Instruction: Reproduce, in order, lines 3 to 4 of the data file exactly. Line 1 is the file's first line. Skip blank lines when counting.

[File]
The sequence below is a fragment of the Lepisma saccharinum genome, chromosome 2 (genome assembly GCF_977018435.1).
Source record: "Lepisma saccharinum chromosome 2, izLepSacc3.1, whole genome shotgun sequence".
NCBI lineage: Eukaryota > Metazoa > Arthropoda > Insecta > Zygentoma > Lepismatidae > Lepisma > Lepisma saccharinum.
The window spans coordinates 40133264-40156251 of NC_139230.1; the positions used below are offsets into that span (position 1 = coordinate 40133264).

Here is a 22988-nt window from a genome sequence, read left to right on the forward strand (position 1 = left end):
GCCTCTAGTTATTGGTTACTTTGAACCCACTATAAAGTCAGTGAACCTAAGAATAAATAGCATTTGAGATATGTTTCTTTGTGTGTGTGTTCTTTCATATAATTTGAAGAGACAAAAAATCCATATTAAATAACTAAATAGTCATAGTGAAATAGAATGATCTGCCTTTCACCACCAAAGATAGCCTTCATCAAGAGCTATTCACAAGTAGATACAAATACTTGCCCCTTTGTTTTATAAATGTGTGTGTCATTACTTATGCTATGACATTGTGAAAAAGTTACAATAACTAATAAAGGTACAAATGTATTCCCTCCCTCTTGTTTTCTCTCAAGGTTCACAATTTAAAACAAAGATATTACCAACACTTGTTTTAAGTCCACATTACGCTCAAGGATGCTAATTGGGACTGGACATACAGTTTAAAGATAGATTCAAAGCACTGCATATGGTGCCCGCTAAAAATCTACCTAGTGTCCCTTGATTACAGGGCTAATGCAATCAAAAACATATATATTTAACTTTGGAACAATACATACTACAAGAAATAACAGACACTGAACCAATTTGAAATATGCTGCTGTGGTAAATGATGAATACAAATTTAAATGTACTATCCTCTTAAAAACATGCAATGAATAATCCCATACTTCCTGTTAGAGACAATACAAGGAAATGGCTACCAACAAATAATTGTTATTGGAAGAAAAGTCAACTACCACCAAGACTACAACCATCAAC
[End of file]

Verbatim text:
NCBI lineage: Eukaryota > Metazoa > Arthropoda > Insecta > Zygentoma > Lepismatidae > Lepisma > Lepisma saccharinum.
The window spans coordinates 40133264-40156251 of NC_139230.1; the positions used below are offsets into that span (position 1 = coordinate 40133264).